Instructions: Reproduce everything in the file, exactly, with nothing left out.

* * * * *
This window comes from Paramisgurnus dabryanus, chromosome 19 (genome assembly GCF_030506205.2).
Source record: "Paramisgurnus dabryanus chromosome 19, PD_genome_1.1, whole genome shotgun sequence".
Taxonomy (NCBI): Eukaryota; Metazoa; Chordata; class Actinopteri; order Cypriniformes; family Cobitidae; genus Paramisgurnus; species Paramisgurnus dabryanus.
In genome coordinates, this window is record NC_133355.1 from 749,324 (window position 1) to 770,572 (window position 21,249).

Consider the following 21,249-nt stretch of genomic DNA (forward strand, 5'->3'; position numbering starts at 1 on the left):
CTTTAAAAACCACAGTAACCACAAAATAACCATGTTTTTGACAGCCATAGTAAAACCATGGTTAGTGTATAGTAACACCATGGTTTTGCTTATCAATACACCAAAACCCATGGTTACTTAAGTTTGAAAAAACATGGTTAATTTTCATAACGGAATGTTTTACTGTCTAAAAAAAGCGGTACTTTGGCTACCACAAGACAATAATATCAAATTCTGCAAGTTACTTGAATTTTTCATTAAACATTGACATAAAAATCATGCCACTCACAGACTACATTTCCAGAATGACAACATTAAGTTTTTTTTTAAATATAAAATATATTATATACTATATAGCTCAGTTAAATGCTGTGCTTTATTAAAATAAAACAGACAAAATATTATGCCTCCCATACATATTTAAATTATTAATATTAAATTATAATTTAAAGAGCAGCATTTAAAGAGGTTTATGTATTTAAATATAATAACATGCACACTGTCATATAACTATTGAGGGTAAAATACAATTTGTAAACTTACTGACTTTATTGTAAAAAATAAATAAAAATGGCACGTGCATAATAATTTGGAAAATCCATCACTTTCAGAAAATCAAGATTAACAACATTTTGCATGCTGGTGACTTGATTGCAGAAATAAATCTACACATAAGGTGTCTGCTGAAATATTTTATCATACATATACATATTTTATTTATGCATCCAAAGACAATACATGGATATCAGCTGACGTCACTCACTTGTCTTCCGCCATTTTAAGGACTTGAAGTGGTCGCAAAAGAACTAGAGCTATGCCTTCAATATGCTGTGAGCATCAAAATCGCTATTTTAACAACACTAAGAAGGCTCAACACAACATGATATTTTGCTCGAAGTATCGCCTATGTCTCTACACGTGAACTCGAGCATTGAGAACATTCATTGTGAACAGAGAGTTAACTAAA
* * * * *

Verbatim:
This window comes from Paramisgurnus dabryanus, chromosome 19 (genome assembly GCF_030506205.2).
Source record: "Paramisgurnus dabryanus chromosome 19, PD_genome_1.1, whole genome shotgun sequence".
Taxonomy (NCBI): Eukaryota; Metazoa; Chordata; class Actinopteri; order Cypriniformes; family Cobitidae; genus Paramisgurnus; species Paramisgurnus dabryanus.
In genome coordinates, this window is record NC_133355.1 from 749,324 (window position 1) to 770,572 (window position 21,249).

Consider the following 21,249-nt stretch of genomic DNA (forward strand, 5'->3'; position numbering starts at 1 on the left):
CTTTAAAAACCACAGTAACCACAAAATAACCATGTTTTTGACAGCCATAGTAAAACCATGGTTAGTGTATAGTAACACCATGGTTTTGCTTATCAATACACCAAAACCCATGGTTACTTAAGTTTGAAAAAACATGGTTAATTTTCATAACGGAATGTTTTACTGTCTAAAAAAAGCGGTACTTTGGCTACCACAAGACAATAATATCAAATTCTGCAAGTTACTTGAATTTTTCATTAAACATTGACATAAAAATCATGCCACTCACAGACTACATTTCCAGAATGACAACATTAAGTTTTTTTTTAAATATAAAATATATTATATACTATATAGCTCAGTTAAATGCTGTGCTTTATTAAAATAAAACAGACAAAATATTATGCCTCCCATACATATTTAAATTATTAATATTAAATTATAATTTAAAGAGCAGCATTTAAAGAGGTTTATGTATTTAAATATAATAACATGCACACTGTCATATAACTATTGAGGGTAAAATACAATTTGTAAACTTACTGACTTTATTGTAAAAAATAAATAAAAATGGCACGTGCATAATAATTTGGAAAATCCATCACTTTCAGAAAATCAAGATTAACAACATTTTGCATGCTGGTGACTTGATTGCAGAAATAAATCTACACATAAGGTGTCTGCTGAAATATTTTATCATACATATACATATTTTATTTATGCATCCAAAGACAATACATGGATATCAGCTGACGTCACTCACTTGTCTTCCGCCATTTTAAGGACTTGAAGTGGTCGCAAAAGAACTAGAGCTATGCCTTCAATATGCTGTGAGCATCAAAATCGCTATTTTAACAACACTAAGAAGGCTCAACACAACATGATATTTTGCTCGAAGTATCGCCTATGTCTCTACACGTGAACTCGAGCATTGAGAACATTCATTGTGAACAGAGAGTTAACTAAA